Vermont Independent Sen. Bernie Sanders has been appointed to a Senate and House Budget conference committee working on a long-term budget plan being devised in hopes of averting another government shutdown, the Huffington Post reported.
Sanders, who caucuses with Democrats, is well-known as a supporter of traditional earned-benefit programs such as Social Security and Medicare, as well as a self-described socialist. A long-term budget plan must be created by Dec. 13 in order to avert another government shutdown.
Sanders said in a statement
on his website that he is looking forward to working with colleagues from both parties to "end the absurdity of sequestration and to develop a budget which works for all Americans," and to develop an alternative to the stopgap, sequestration-level budget that Congress approved late Wednesday.
"In my view, it is imperative that this new budget helps us create the millions of jobs we desperately need and does not balance the budget on the backs of working people, the elderly, the children, the sick and the poor,” Sanders said.
The budget committee group, led by Senate Budget Committee Chair Patty Murray, D-Wash., and her House counterpart, Rep Paul Ryan, R-Wis., was formed as part of the deal to reopen the government and raise the debt ceiling, reports The Washington Post.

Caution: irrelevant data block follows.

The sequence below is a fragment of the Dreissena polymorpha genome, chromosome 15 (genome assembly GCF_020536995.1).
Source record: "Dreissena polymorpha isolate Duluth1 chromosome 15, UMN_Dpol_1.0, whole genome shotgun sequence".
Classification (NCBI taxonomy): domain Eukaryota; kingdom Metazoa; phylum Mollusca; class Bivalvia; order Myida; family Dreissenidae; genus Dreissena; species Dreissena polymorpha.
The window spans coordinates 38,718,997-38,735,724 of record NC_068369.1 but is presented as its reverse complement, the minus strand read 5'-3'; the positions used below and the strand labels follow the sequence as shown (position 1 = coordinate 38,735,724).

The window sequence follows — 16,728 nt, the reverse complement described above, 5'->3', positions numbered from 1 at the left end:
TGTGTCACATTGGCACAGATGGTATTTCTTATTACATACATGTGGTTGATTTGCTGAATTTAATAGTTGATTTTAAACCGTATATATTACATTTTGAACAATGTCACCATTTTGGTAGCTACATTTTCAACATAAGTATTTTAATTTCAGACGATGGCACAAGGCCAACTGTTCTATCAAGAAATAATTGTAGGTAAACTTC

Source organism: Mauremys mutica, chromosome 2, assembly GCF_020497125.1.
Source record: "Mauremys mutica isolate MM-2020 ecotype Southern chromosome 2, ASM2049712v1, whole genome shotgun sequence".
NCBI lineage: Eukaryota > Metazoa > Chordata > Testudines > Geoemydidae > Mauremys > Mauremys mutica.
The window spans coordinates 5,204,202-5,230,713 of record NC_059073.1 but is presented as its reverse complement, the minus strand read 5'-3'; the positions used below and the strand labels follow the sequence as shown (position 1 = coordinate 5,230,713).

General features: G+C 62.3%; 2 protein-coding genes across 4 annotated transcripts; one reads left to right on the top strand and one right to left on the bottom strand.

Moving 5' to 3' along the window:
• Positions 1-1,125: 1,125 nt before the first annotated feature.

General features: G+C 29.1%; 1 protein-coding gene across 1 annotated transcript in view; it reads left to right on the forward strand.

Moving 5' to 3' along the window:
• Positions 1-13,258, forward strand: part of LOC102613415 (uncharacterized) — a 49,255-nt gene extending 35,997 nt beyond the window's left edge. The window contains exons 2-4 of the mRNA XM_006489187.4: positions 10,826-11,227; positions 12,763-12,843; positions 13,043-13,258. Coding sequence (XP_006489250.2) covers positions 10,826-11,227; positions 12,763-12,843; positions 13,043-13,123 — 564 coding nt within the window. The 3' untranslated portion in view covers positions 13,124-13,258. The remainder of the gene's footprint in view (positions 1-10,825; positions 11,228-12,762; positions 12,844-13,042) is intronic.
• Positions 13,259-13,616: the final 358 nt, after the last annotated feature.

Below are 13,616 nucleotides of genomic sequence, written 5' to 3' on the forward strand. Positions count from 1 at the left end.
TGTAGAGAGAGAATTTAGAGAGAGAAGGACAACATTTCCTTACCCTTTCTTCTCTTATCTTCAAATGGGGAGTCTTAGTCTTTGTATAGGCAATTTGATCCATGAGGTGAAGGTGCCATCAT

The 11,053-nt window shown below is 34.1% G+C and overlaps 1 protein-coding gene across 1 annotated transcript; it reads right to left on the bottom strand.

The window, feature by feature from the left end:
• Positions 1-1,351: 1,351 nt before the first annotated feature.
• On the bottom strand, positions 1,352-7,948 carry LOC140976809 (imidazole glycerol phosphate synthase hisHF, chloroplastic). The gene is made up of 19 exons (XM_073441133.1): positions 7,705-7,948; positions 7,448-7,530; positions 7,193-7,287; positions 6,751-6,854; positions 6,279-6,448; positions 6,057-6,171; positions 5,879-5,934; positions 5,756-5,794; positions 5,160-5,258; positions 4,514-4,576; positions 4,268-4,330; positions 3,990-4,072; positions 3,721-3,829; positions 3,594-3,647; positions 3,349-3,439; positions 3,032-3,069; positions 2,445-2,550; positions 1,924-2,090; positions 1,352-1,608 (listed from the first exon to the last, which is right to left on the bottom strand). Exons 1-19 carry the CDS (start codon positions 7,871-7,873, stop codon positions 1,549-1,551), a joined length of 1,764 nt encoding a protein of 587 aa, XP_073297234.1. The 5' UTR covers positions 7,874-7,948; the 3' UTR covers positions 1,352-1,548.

The committee's task is to work to reconcile differences between the separate budgets passed by the Senate and House earlier this year.
Sanders pointed out that the Senate budget protects Medicare, while the House version ends Medicare by providing coupons for private health insurance.
There are other significant differences in the budgets, Sanders said.
"Unlike the House budget, the Senate resolution does not repeal the Affordable Care Act, which would prevent more than 20 million Americans from getting health insurance," said Sanders. "The House version would eliminate grants for up to 1 million college students while the Senate plan protects Pell grants. The House version would kick up to 24 million Americans off of Medicaid while the Senate budget would protect their benefits. The Senate budget calls for new revenue while the House version would provide trillions of dollars in tax breaks mainly for the wealthiest Americans and profitable corporations offset by increased taxes on the middle class."
The committee now includes Sanders and one other Independent senator, Angus King of Maine, both of whom caucus with Democrats. It also includes 14 Democrats and 14 Republicans. The group includes the entire Senate Budget Committee, of which Sanders is a member.
The talks will likely become contentious, The Post reports, as the sides remain far apart even after the government shutdown ended.
"Chairman Ryan knows I’m not going to vote for his budget," Murray said Thursday, while the committee was being announced. "I know that he’s not going to vote for mine. We’re going to find the two common — the common ground between our two budgets that we both can vote on. And that’s our goal.”
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